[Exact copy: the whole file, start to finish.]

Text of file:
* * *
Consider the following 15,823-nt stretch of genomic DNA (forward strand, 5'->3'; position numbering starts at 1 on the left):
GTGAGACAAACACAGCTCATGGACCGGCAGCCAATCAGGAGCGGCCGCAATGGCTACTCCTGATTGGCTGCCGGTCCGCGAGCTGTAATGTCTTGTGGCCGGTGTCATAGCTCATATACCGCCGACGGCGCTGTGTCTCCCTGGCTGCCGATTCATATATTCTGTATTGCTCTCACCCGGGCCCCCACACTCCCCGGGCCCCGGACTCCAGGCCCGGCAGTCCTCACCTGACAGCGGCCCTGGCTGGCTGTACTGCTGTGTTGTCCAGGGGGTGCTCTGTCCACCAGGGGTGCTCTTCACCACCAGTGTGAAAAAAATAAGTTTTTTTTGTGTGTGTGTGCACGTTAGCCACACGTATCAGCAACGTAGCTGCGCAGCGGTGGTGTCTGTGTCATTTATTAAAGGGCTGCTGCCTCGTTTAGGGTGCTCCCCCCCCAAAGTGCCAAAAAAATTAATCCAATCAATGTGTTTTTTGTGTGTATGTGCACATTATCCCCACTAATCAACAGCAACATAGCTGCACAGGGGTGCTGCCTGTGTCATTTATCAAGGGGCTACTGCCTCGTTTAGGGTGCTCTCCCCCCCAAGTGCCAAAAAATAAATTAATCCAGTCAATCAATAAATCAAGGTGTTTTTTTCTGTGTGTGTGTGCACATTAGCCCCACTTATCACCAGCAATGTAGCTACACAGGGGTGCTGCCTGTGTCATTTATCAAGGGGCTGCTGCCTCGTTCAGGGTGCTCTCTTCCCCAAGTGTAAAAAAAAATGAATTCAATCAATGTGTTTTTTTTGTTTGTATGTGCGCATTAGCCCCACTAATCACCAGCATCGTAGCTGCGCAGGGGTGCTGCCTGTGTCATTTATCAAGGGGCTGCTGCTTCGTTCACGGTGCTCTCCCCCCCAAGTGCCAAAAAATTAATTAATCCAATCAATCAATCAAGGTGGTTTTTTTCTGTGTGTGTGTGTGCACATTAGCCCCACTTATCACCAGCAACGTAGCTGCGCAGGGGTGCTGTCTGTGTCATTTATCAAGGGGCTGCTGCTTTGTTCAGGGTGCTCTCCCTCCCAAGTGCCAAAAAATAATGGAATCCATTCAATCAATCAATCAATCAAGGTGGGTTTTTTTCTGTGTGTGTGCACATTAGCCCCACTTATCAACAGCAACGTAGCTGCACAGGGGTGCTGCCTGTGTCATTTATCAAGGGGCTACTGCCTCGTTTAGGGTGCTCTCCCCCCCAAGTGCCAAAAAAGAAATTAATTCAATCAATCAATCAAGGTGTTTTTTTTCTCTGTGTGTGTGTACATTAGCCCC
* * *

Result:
Consider the following 15,823-nt stretch of genomic DNA (forward strand, 5'->3'; position numbering starts at 1 on the left):
GTGAGACAAACACAGCTCATGGACCGGCAGCCAATCAGGAGCGGCCGCAATGGCTACTCCTGATTGGCTGCCGGTCCGCGAGCTGTAATGTCTTGTGGCCGGTGTCATAGCTCATATACCGCCGACGGCGCTGTGTCTCCCTGGCTGCCGATTCATATATTCTGTATTGCTCTCACCCGGGCCCCCACACTCCCCGGGCCCCGGACTCCAGGCCCGGCAGTCCTCACCTGACAGCGGCCCTGGCTGGCTGTACTGCTGTGTTGTCCAGGGGGTGCTCTGTCCACCAGGGGTGCTCTTCACCACCAGTGTGAAAAAAATAAGTTTTTTTTGTGTGTGTGTGCACGTTAGCCACACGTATCAGCAACGTAGCTGCGCAGCGGTGGTGTCTGTGTCATTTATTAAAGGGCTGCTGCCTCGTTTAGGGTGCTCCCCCCCCAAAGTGCCAAAAAAATTAATCCAATCAATGTGTTTTTTGTGTGTATGTGCACATTATCCCCACTAATCAACAGCAACATAGCTGCACAGGGGTGCTGCCTGTGTCATTTATCAAGGGGCTACTGCCTCGTTTAGGGTGCTCTCCCCCCCAAGTGCCAAAAAATAAATTAATCCAGTCAATCAATAAATCAAGGTGTTTTTTTCTGTGTGTGTGTGCACATTAGCCCCACTTATCACCAGCAATGTAGCTACACAGGGGTGCTGCCTGTGTCATTTATCAAGGGGCTGCTGCCTCGTTCAGGGTGCTCTCTTCCCCAAGTGTAAAAAAAAATGAATTCAATCAATGTGTTTTTTTTGTTTGTATGTGCGCATTAGCCCCACTAATCACCAGCATCGTAGCTGCGCAGGGGTGCTGCCTGTGTCATTTATCAAGGGGCTGCTGCTTCGTTCACGGTGCTCTCCCCCCCAAGTGCCAAAAAATTAATTAATCCAATCAATCAATCAAGGTGGTTTTTTTCTGTGTGTGTGTGTGCACATTAGCCCCACTTATCACCAGCAACGTAGCTGCGCAGGGGTGCTGTCTGTGTCATTTATCAAGGGGCTGCTGCTTTGTTCAGGGTGCTCTCCCTCCCAAGTGCCAAAAAATAATGGAATCCATTCAATCAATCAATCAATCAAGGTGGGTTTTTTTCTGTGTGTGTGCACATTAGCCCCACTTATCAACAGCAACGTAGCTGCACAGGGGTGCTGCCTGTGTCATTTATCAAGGGGCTACTGCCTCGTTTAGGGTGCTCTCCCCCCCAAGTGCCAAAAAAGAAATTAATTCAATCAATCAATCAAGGTGTTTTTTTTCTCTGTGTGTGTGTACATTAGCCCC